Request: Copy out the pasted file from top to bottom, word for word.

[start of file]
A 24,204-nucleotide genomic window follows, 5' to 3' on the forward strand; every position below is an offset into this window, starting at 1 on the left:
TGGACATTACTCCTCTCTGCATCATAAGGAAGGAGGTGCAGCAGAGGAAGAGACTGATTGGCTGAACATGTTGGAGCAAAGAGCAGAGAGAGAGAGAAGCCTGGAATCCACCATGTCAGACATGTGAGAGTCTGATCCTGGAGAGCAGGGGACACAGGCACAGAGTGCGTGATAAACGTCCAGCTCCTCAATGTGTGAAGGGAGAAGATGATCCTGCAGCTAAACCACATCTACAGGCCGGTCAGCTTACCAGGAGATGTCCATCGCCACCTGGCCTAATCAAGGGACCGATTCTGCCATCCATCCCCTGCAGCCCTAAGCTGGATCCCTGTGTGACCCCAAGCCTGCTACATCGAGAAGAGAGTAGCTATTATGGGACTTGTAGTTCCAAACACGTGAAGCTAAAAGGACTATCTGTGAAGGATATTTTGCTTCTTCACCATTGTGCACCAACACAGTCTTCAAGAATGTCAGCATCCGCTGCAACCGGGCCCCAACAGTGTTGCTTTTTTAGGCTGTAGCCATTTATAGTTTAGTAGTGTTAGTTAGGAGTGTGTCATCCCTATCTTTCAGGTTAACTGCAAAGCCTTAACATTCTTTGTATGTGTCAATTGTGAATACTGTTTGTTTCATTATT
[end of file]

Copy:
A 24,204-nucleotide genomic window follows, 5' to 3' on the forward strand; every position below is an offset into this window, starting at 1 on the left:
TGGACATTACTCCTCTCTGCATCATAAGGAAGGAGGTGCAGCAGAGGAAGAGACTGATTGGCTGAACATGTTGGAGCAAAGAGCAGAGAGAGAGAGAAGCCTGGAATCCACCATGTCAGACATGTGAGAGTCTGATCCTGGAGAGCAGGGGACACAGGCACAGAGTGCGTGATAAACGTCCAGCTCCTCAATGTGTGAAGGGAGAAGATGATCCTGCAGCTAAACCACATCTACAGGCCGGTCAGCTTACCAGGAGATGTCCATCGCCACCTGGCCTAATCAAGGGACCGATTCTGCCATCCATCCCCTGCAGCCCTAAGCTGGATCCCTGTGTGACCCCAAGCCTGCTACATCGAGAAGAGAGTAGCTATTATGGGACTTGTAGTTCCAAACACGTGAAGCTAAAAGGACTATCTGTGAAGGATATTTTGCTTCTTCACCATTGTGCACCAACACAGTCTTCAAGAATGTCAGCATCCGCTGCAACCGGGCCCCAACAGTGTTGCTTTTTTAGGCTGTAGCCATTTATAGTTTAGTAGTGTTAGTTAGGAGTGTGTCATCCCTATCTTTCAGGTTAACTGCAAAGCCTTAACATTCTTTGTATGTGTCAATTGTGAATACTGTTTGTTTCATTATT